Posted by Gail | Filed under Smart Shopper
One phenomenon I found most interesting as I’ve worked with people and their money is the extent to which they will go to “save.” I put “save” in quotes, because often these people use the “savings” they derive from their couponing or sale shopping to justify the mad shopping they love to do.
I like using coupons. I’m not coupon crazy, but if someone wants to give me a buck or two off a product I’m going to buy anyway, hey, I’ll take it. I particularly like those shelf coupons that you can redeem immediately, and I often take an extra or six so that I can use it again if the product goes on sale… feels like a double win to me. I saved $40 on bread last year (two 50¢ coupons a week for almost a year).
You can improve your odds of saving if you visit sites like GroceryAlerts.ca, SimplyFrugal.ca, WebSaver.ca and Save.ca. And if you get in the groove of the 12-Week Cycle you can really pile up the savings. What most folks don’t realize is that stores don’t drive sales, manufacturers do, and items typically go on sale in 12-week cycles. So the hungriest deal hounds use a price book or a spread sheet to keep track of prices on the items they buy most often. When there’s a great sale – I’m not talking about a wussy 25¢ off here – they stock up with enough to last until the next great sale.
Completing consumer surveys is another way you can get a stash of coupons. Or write to the manufacturer directly and you might be rewarded with some high-value coupons. And if you’re shopping online, make sure you search for “promo codes” for that retailer so you can fill in that enticing little box at check-out and save.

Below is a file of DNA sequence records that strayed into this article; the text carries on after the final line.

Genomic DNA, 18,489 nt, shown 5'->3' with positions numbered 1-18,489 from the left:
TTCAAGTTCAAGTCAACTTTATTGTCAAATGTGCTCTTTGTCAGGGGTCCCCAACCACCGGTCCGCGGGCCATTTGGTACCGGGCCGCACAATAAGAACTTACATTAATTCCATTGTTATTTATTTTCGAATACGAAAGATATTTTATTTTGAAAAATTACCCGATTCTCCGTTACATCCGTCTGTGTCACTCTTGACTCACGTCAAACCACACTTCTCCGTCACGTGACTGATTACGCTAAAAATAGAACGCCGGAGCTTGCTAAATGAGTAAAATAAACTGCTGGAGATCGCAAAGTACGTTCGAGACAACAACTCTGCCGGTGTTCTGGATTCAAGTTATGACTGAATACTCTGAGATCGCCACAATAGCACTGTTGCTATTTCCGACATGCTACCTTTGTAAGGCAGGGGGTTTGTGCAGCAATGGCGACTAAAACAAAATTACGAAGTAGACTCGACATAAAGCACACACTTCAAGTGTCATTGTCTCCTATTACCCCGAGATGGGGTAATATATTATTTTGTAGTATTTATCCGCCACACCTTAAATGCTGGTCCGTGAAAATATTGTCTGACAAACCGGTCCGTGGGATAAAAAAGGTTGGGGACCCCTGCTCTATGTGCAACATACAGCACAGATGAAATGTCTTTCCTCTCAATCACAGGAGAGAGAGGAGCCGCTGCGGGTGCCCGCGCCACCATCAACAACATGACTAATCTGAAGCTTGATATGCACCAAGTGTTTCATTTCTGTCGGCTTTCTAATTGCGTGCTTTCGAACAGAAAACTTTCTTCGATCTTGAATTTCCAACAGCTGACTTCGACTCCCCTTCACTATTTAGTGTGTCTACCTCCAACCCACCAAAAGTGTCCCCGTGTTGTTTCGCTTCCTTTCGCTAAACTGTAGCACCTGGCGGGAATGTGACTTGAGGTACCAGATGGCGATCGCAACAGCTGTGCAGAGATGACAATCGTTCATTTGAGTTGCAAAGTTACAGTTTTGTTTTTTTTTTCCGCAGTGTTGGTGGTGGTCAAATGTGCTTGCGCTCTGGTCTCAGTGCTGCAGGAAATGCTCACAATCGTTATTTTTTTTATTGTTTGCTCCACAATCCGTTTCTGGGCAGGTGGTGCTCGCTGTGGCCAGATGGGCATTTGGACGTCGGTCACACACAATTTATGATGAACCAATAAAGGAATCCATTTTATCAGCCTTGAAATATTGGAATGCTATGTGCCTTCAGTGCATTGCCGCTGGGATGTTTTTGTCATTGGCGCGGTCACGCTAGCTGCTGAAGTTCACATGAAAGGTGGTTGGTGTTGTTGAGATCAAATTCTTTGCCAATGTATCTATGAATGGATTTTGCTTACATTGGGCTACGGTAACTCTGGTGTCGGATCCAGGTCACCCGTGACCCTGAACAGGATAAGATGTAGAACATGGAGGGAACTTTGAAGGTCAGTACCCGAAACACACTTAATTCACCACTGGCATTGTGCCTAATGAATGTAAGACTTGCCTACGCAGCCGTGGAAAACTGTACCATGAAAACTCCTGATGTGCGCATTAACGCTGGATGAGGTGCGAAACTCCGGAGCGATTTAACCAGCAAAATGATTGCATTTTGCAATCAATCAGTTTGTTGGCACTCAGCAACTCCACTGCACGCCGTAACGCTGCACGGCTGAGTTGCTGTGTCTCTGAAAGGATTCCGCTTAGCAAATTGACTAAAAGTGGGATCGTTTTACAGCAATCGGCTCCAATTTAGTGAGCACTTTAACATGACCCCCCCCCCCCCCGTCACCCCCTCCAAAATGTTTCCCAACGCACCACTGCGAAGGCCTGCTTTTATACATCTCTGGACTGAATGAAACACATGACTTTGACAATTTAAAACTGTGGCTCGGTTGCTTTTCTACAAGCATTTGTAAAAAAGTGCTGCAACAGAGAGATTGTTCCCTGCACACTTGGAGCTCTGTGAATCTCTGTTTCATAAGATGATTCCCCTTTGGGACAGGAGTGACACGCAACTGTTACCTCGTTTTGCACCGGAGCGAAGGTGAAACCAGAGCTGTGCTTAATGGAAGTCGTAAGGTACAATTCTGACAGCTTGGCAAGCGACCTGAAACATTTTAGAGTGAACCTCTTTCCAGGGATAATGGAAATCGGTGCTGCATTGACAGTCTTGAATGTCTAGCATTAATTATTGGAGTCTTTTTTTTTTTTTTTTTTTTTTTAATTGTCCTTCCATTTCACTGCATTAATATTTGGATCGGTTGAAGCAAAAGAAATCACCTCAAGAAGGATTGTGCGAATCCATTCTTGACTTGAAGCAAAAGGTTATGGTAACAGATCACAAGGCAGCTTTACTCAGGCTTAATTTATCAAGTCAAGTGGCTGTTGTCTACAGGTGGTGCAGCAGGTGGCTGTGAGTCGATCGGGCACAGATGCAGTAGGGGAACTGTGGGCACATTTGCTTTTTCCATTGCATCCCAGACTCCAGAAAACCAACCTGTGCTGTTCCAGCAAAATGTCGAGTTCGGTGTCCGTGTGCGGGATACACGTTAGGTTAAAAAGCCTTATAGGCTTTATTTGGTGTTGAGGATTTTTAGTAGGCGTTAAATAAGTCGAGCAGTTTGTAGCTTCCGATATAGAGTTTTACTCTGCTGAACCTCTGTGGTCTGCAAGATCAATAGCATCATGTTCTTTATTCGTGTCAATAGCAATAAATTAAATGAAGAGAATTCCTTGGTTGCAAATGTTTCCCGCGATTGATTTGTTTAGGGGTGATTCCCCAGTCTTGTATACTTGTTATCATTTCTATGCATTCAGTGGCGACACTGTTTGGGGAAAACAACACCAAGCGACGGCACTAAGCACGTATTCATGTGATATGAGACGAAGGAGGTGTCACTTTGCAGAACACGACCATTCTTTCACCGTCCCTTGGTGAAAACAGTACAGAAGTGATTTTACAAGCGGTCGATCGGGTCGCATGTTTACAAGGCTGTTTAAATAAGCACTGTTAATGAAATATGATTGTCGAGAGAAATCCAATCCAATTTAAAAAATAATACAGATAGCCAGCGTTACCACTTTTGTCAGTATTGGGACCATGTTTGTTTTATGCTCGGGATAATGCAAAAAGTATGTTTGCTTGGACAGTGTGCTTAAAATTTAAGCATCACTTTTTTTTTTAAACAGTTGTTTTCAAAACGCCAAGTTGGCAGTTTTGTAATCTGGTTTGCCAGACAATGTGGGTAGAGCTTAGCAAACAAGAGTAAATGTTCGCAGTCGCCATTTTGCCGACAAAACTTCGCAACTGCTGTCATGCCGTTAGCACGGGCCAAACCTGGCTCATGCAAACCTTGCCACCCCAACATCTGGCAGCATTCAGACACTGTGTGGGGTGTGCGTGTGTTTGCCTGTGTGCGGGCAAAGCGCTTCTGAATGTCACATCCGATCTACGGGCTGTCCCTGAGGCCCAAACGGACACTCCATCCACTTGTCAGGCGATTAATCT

If an item is out of stock when you hit the store and you’re looking at a limited time offer coupon, make sure you get a rain-check so you can receive the same discount the next time the product is available. And take advantage of price-matching to save having to drive all over hell’s half acre to get the best deal. The gas line on your budget will thank you.
Of course, you actually have to SAVE the money. That means taking it out of cash flow and putting it somewhere to work for you. If you save 50¢ using a coupon and then you turn around and spend it somewhere else, you actually haven’t saved a thing. To SAVE you have to take the money out of your wallet and put it somewhere you can’t spend it.
Make yourself a Coupon Savings container that you can slip your savings into when you get home. Each time you return from shopping, go over your receipt and look at what you saved by being such a smart shopper. Now take that money and drop it into your savings container…plunk! NOW you’re saving. Once you have a bit built up – say $25 to open a high interest savings account, or $100 for a term deposit, you can put that money to work to earn even more money.